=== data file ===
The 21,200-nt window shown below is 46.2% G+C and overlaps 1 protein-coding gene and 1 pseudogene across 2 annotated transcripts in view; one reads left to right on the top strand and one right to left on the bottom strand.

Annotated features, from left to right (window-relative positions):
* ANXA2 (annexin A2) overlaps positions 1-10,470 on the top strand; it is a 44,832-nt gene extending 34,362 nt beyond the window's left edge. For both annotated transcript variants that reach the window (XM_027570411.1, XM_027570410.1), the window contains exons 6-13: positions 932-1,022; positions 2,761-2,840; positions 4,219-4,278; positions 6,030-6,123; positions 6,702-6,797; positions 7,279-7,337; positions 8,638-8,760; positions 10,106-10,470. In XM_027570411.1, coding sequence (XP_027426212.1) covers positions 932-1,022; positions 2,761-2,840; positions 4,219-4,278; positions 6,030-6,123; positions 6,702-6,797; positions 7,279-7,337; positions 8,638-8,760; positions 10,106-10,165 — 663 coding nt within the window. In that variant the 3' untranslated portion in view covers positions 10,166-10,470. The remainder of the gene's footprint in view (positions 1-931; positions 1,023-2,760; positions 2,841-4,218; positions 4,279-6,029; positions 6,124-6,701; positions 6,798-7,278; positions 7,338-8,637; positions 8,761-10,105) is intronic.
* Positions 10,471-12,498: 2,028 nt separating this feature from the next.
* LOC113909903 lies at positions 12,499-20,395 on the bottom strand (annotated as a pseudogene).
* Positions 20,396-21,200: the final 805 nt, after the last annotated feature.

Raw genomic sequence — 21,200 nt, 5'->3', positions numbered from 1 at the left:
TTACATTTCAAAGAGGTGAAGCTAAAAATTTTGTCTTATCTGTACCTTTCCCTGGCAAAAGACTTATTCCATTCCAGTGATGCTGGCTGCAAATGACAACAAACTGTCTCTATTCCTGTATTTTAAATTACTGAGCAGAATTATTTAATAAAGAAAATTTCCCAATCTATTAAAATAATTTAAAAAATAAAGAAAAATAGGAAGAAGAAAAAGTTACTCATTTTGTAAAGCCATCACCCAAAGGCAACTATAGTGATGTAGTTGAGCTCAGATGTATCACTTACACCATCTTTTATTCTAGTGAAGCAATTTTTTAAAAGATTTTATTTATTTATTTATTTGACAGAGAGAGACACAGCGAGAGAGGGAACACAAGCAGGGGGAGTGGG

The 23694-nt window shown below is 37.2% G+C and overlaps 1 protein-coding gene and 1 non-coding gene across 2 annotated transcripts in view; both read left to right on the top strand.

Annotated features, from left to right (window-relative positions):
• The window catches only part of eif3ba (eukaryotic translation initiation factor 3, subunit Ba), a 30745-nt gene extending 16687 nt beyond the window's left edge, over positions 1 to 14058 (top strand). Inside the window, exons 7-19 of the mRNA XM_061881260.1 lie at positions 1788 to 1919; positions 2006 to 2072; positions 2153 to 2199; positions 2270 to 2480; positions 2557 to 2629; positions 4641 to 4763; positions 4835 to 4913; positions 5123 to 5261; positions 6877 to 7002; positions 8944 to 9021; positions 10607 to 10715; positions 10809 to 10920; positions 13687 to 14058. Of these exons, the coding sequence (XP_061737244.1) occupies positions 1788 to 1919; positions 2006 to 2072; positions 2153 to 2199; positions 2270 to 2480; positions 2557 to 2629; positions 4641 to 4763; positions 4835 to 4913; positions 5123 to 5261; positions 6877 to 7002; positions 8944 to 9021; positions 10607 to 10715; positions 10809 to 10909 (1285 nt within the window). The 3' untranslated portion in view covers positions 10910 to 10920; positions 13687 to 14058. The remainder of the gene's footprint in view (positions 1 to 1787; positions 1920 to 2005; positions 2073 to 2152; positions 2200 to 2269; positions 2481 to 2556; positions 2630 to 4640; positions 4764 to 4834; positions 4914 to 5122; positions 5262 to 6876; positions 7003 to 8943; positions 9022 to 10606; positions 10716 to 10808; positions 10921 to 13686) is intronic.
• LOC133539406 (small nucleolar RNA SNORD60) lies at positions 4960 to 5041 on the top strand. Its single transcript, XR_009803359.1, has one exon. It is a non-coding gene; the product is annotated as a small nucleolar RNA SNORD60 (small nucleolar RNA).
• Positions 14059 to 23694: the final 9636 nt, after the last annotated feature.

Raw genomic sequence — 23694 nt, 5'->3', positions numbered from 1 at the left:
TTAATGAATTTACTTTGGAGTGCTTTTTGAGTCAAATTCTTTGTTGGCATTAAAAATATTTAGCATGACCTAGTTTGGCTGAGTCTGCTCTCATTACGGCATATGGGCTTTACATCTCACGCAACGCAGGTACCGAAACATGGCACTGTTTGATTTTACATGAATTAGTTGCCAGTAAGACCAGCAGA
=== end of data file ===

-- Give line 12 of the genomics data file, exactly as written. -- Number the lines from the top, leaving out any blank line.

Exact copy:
• LOC133539406 (small nucleolar RNA SNORD60) lies at positions 4960 to 5041 on the top strand. Its single transcript, XR_009803359.1, has one exon. It is a non-coding gene; the product is annotated as a small nucleolar RNA SNORD60 (small nucleolar RNA).